By a vote of 104-37, members of the Texas House of Representatives tentatively approved the sentencing option of life-without-parole in death penalty cases, an historic action that puts the state closer to including a sentencing alternative offered in nearly every death penalty state. The House is expected to give final passage to the measure on May 25 and the Texas Senate, which passed similar legislation earlier this year, is expected to approve an amended measure before sending the bill to Governor Rick Perry for possible signature into law.
In its annual report on human rights around the world, Amnesty International noted the abolition of the death penalty in five nations in 2004. Last year, Bhutan, Greece, Samoa, Senegal and Turkey joined a growing list of countries that have abandoned capital punishment for all crimes. The report stated that such changes are positive signs, noting: "Global activism is a dynamic and growing force. It is also the best hope of achieving freedom and justice for all humanity." The report covers 149 countries and highlights important human rights developments and abuses.
The May/June issue of Foreign Policy magazine includes an article on the death penalty in Japan by Charles Lane, Supreme Court reporter for The Washington Post. Lane notes that Japan's death penalty is shrouded in secrecy and culminates in executions outside of all public view. He provides readers with a rare look inside this system and compares that country's policies with U.S. practices and international trends.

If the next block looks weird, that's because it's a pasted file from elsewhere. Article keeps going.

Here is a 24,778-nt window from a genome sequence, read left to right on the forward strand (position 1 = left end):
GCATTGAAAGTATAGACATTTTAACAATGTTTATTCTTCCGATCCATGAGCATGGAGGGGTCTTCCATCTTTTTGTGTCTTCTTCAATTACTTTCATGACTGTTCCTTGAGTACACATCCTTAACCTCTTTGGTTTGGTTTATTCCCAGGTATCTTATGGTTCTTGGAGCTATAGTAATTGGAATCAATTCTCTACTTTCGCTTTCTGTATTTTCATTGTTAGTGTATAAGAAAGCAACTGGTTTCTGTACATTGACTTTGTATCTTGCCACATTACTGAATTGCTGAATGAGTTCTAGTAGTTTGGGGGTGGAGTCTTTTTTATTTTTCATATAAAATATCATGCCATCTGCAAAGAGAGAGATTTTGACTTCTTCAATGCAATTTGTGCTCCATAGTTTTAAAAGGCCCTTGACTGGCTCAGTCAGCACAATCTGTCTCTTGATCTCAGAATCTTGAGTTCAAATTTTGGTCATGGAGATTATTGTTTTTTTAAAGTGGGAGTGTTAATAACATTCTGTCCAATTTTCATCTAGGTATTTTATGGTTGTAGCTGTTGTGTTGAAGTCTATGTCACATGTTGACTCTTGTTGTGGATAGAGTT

The article, "A View to a Kill," notes that although death sentences are slightly on the rise in Japan, it carries out only about two executions a year, far fewer than the 59 people executed in the U.S. in 2004. Japanese prisoners awaiting execution do not know the date of their execution, and the only witnesses to their hangings are representatives of the prosecutor's office.
The Supreme Court today dismissed as “improvidently granted” the case of Jose Medellin, a Mexican national on death row in Texas primarily because President Bush has interevened and ordered state courts to abide by a ruling from the International Court of Justice (ICJ). In an unsigned decision, the Justices decided not to review this case as a matter of federal habeas corpus law. They did note, however, that once this matter is reviewed in Texas state courts, the U.S. Supreme Court "would in all likelihood have an opportunity to review the Texas courts’ treatment of the President’s memorandum and [the] Case Concerning Avena and other Mexican Nationals...." (footnote 1).
The World Court had determined that the U.S. government had failed to comply with the Vienna Convention on Consular Relations' requirement of consular access for foreigners arrested in the United States, and it directed that U.S. courts consider the claims of almost all of the Mexican nationals on U.S. death rows who had not been afforded this protection. The United States Court of Appeals for the Fifth Circuit held that it was precluded from giving effect to the ICJ judgment by prior U.S. Supreme Court precedent. After the Supreme Court agreed to hear the case but before oral arguments, President Bush issued an Executive Order directing the state courts to give effect to the ICJ ruling and consider the complaints of Medellin. Attorneys for Medellin had asked the Court to stay the case until after Medellin had his hearing in state court. Attorneys for Texas argued that Medellin's federal claim was barred on procedural grounds and that President Bush does not have the constitutional authority to order Texas courts to comply with the international court's judgment. In today’s dismissal, the Court cited the President’s Executive Order as a chief reason for not reviewing the case, and reserved the right to hear a future appeal once the case had run its course in state court.